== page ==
A blog about food in Thailand
and elsewhere.

How To Make: Moo Waan

Posted date:  May 31, 2006

I’ve had some free time lately, and as a result have been working like mad on my book. It will be one in a series called Flavours of the Street, of which Flavours of the Street: Turkey is the only one to have been published so far. Mine will focus on the food of Southern Thailand and is supposed to be finished by August…

Anyway, on a more positive note, I’m going to start posting some of the recipes I’m working on here. Would really appreciate it if people made them and gave me feedback as to the clarity of the instuctions, taste, whatever. I’m starting with what is probably the easiest recipe in the whole book: Moo Waan, sweet pork belly. All you need is four ingredients and about one hour. The important thing with this recipe is to use good quality ingredients, especially concerning the palm sugar. I was lucky enough to have some excellent stuff from Phetburi, a province known for its sugar.

Unfortunately I don’t have the usual step-by-step illustrations here, but will try to do so in the future.

Sweet Pork Belly Muu Waan
(Serves 4)

Pork belly (skin, fat and meat) 500 g
Cooking oil 1 Tbsp
Palm sugar 5 Tbsp
Fish sauce 2 tsp, or to taste

Wash pork and cut into bite size pieces. In a large pot of boiling water, blanch pork for 5 seconds. Drain and set aside.

In a large wok over med-high heat, add oil, followed by palm sugar and fish sauce. Stir mixture until the sugar has melted and has combined with the fish sauce to form a thick sauce.

Add pork to sugar mixture, stir to combine, and reduce heat to as low as possible. Simmer, stirring occasionally, until pork is meltingly soft and sugar is dark and caramelized, at least one hour.

Serve hot with rice as part of a southern Thai meal.

6 Comments for How To Make: Moo Waan

MMMMM…bacon! I had some unbelievable pork belly not to long ago, and have been wanting to make it, and this looks like a good place to start. It looks great!

Well, kind of like bacon! If you’re going to attempt it, be sure to buy the pork belly that has meat, fat and skin (in Thai they call it “moo saam chan”, three layers of pork), and don’t be afraid to braise it for a really long time, until it’s very soft.

Wow, I am looking forward to trying out your Thai street food recipes. Thanks for including us in the fun! And your first dish looks delicious….If I could offer a small editing suggestion from the start? I assume your goal in writing the book is to encourage readers to try out your recipes (rather than just, say writing a travel book with recipes as a sidebar) — then you have to “sell” us the recipe. That is, you need to tell me why I want to make this fabulous dish: start each recipe with a little blurb describing the dish familiar terms (just look at the comments here — the first note is an attempt to relate the dish to the more familiar bacon), by ease of preparation (which you have done here, but sometimes difficulty of prep is the attraction), by fitting it into a meal (could I serve this a first course?), etc. Decide who your reader is — novice, Thai-head, chef? — then explain the dish enough so that reader can understand what it is (I have lived and travelled throughout Asia, but I don’t know what this dish is) — and, of course, want to buy the book!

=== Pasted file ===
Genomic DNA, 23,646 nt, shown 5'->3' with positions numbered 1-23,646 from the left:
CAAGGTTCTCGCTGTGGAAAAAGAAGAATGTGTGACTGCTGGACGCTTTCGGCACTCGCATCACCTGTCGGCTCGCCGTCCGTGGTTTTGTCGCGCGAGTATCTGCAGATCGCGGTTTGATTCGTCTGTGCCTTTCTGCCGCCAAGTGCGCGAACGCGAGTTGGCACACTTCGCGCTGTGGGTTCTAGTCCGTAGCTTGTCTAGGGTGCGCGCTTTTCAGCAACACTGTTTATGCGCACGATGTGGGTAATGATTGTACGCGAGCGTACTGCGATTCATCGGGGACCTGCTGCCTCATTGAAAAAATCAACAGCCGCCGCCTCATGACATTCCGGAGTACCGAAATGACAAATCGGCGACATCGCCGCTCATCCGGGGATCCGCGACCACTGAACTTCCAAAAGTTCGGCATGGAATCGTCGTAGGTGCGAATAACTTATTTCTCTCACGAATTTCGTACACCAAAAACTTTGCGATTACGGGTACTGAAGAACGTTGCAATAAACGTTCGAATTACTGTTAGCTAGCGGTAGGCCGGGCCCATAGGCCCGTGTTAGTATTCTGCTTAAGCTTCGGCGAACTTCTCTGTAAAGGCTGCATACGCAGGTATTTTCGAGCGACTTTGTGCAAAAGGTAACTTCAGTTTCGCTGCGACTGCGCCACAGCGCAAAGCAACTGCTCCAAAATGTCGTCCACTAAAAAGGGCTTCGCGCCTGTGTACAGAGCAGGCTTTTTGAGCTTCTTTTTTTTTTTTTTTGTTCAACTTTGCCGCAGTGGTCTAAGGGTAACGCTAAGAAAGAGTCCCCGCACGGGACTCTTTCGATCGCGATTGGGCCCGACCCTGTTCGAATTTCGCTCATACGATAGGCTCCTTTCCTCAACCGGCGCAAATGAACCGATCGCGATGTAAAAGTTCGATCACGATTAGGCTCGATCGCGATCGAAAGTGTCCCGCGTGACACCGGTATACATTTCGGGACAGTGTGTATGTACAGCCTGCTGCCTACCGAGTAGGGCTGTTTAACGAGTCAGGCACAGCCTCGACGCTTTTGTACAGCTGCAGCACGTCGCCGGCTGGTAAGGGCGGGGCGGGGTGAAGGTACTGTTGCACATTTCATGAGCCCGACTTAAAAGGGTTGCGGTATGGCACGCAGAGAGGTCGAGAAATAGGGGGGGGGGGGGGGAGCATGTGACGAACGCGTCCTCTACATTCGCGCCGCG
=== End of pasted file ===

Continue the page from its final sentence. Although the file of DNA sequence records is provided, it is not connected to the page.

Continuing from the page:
Can’t wait for more.

Michele: I agree with your suggestion; unfortunately I have to follow the format that has already been established for this series, which does not have those helpful “pre-recipe” descriptions. I like recipes that have these as well; perhaps I can convince them to include it?


I had some left over pork belly sitting in the freezer from when our roommate’s mother made a bunch of Thai dishes for a party. I got a chance at that time to help by running the wok while her mother tossed in ingredients. It was a real education in Thai cooking first hand, and gave me confidence in cooking Thai cuisine. Not knowing what to do with the pork belly this time around, I Googled until found this recipe and decided to give it a go. I went to the local Asian market to find palm sugar, and I’m glad I did! After tasting just a bit of the raw palm sugar convinced me that using brown sugar would have never yielded the same results, and I encourage anyone thinking of giving this recipe a try to get the real deal. The palm sugar has a very floral quality to it that you’ll never ever get from any kind of cane or beet sugar. Once it caramelizes the taste is out of this world!

[…] outside. But it was covered in this ridiculous sweet sauce. The concept I’m sure, came from moo waan (sweet pork). But it didn’t have the depth of the flavour it should have. A moo waan is […]

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